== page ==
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20121204
20121204
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CNNW 2
CNBC 1
CSPAN 1
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CNBC
Dec 4, 2012 1:00pm EST
exclusively with our becky quick on the impact of the fiscal cliff, repercussion does go well into 2014 inside now from one of the best known negotiation experts around, harvard business school professor deepak ma hallow and author of "i moved your cheese" and genius, pleasure to have you here. >> pleasure to be here. >> i you noticed from the notes, you said we begin a negotiation and taking this out of the political context and talk about large-scale negotiations, per say you have to think two steps ahead. why? wh what does that give you? >> if you don't play out the negotiations and see what's going to happen week or month later in the event there is no deal, you're not going to pick the right strategy up front r the current negotiations, for example, both sides thinking about what changes after december 3 11st. if you can look ahead and see things are worse for you in january than now, may want to try earlier to get a deal before it is too late. >> one thing we have noticed a lot of this seems to be playing out in the president coming to the mic, the speaker coming to the mic is that postu
CSPAN
Dec 4, 2012 7:00am EST
in april, 2011. the last minute on the fiscal cliff -- i do not think it is a good way to do business. it seems to be the way we are doing business in this town. host: if we were to go over, what happens? guest: probably, congress would be back in session quickly and we would do something but i am talking about right now, hopefully, and continue to negotiate. it is not to question of dollars and cents. some people have said we could let the rates go up and the republicans could take something down and they could call that a tax cut. people would lose faith in the institution and political leadership. trust is a funny commodity. you have it until you do not. you do not get it back if you lose the trust and then do the right thing the next day. we should convince the country, the markets and the world that america can make smart decisions and tough compromises. this would be a step in the right direction of showing we can work together, and we could put the people first. we have differences and we could fight without putting them in harm's way. host: roger altman writes in "the financia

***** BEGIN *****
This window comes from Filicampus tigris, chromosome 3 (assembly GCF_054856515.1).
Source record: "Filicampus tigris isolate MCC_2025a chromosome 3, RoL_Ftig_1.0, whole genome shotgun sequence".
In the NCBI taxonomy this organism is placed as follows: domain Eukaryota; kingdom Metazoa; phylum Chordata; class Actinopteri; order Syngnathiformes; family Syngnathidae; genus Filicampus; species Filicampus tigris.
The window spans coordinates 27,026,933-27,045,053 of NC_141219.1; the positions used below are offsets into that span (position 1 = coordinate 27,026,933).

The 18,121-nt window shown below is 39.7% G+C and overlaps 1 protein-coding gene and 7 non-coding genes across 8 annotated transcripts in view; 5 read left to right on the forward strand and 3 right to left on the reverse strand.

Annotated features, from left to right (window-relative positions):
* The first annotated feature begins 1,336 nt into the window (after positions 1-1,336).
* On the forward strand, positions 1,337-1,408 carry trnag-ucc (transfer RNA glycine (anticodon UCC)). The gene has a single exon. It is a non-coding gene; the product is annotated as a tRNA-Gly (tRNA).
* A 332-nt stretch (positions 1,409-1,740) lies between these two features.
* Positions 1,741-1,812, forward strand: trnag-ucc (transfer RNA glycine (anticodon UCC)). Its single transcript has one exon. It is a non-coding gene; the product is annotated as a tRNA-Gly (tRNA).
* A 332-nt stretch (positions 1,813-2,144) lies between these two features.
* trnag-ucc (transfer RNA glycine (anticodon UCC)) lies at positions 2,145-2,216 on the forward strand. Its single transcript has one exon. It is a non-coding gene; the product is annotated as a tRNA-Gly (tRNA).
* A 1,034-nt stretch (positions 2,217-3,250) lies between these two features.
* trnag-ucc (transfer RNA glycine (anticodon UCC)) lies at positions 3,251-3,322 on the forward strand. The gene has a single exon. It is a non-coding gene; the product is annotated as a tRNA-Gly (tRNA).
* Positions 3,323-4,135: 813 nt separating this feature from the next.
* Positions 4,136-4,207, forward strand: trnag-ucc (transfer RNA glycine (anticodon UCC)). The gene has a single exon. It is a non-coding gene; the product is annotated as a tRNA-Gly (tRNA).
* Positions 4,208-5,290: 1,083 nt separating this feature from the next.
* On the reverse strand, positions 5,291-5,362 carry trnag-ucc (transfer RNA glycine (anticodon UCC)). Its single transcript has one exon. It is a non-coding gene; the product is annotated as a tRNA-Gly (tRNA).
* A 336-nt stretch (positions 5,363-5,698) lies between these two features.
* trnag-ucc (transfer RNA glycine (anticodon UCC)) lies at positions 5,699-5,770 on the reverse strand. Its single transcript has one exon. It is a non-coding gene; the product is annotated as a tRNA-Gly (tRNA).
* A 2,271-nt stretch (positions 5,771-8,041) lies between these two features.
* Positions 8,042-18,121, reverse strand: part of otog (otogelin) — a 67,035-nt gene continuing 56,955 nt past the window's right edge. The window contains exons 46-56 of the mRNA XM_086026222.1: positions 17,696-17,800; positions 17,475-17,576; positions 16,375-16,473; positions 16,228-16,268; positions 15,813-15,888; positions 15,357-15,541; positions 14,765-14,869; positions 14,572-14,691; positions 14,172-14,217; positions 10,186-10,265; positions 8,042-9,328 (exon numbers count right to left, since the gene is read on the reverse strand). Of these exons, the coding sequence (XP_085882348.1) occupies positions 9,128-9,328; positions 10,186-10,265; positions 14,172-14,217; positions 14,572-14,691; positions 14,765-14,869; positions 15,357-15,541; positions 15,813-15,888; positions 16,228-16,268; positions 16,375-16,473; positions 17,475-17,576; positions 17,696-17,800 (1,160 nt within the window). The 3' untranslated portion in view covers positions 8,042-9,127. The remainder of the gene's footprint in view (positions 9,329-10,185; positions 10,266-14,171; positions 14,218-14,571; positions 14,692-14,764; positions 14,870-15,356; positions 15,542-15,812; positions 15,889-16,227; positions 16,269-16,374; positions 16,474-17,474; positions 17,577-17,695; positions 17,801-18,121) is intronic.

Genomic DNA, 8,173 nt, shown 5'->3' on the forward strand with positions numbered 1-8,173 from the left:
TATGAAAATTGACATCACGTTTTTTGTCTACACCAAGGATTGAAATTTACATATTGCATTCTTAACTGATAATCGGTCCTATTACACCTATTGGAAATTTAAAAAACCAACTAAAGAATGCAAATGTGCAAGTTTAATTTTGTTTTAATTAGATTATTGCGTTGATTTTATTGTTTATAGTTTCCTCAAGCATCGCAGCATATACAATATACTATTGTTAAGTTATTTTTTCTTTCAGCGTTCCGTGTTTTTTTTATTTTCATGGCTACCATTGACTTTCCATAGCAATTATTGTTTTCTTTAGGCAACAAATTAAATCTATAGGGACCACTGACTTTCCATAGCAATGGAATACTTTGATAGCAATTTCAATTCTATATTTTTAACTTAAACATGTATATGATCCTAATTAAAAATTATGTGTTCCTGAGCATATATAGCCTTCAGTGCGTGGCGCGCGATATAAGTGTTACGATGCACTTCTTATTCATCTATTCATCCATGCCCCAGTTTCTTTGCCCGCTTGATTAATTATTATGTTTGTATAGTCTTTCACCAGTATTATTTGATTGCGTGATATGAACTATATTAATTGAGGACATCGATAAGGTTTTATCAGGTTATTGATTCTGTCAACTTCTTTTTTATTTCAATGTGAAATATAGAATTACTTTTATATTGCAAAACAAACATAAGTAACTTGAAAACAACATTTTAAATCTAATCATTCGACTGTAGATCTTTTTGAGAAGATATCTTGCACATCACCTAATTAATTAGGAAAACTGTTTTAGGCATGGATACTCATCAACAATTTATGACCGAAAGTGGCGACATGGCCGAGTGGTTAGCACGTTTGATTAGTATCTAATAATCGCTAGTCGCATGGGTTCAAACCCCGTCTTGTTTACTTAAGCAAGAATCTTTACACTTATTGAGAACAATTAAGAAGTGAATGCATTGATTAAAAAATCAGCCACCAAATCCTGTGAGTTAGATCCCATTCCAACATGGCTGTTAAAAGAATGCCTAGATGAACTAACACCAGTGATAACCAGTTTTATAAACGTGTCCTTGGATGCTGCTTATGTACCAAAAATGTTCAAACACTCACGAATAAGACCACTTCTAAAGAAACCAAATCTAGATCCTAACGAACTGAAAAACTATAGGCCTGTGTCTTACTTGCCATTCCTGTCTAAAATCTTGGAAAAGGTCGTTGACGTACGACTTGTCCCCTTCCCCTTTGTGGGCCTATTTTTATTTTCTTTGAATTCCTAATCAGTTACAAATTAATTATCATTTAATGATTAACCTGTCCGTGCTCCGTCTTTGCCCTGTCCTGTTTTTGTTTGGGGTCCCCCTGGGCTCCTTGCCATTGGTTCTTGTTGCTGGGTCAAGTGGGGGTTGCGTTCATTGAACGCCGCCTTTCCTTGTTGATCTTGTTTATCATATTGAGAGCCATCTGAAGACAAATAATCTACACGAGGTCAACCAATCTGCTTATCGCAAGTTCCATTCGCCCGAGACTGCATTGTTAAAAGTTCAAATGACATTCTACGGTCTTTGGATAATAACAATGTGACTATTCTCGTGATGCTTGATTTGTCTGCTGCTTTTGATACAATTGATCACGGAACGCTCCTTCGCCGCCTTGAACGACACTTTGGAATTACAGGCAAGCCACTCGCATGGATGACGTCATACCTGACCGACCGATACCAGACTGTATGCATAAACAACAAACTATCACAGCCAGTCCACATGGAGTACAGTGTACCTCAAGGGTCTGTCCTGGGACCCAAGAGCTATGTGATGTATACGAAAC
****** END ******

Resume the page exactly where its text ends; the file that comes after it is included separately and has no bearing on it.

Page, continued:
CNN
Dec 4, 2012 11:00am PST
with this fiscal cliff, of course, that's the great unknown. but it is making a lot of business leaders very, very nervous. christine romans, she spoke with one ceo who says leaders in washington, they're focused on the wrong issue. >> i asked the outspoken ceo of fedex how companies plan ahead when washington is so dysfunctional. >> well, i think most of the ceos look at the situation in washington with complete amazement and dismay to be frank about it. the problem is the ideological pinnings on both sides of this argument are so difficult to bridge that it's going to be hard for them to get a deal. >> this is a time when companies should be planning for next year. spending money, buying equipment, building factories, hiring workers. instead they have no idea what tax rates will be and whether congress will spark a new recession. and companies are already pulling back. you can see that in the third quarter gdp report. companies spending on software and equipment fell almost 3% in the quarter. we haven't seen that since the recession. s i asked fred smith if he would accept higher taxes to get a
CNN
Dec 4, 2012 6:00am PST
, then they're going to risk the whole economy in going over the fiscal cliff. i don't think that's sustainable. i don't think people fully understand, what the president is saying is 100% of american families and small businesses get continued tax relief on their first $250,000 in income, and on the income above that amount, higher income people would be paying the same rates they did during the clinton administration, which is four more cents on the dollar. and, again, i don't think that's at all unreasonable. the president talked about this at length during the presidential campaign, and i believe -- i think people like tom cole, a conservative republican in oklahoma had it right when he warned his colleagues they would look totally obstructionist if they allowed that to happen. >> congressman, also included in the president's plan was that $200 billion in new stimulus measures. mention the word stimulus to republicans, and, well, they're not too happy with that word. so why do that? why deliberately like -- it seems like it was a deliberate poke in the side. >> no, carol. this
Search Results 0 to 3 of about 4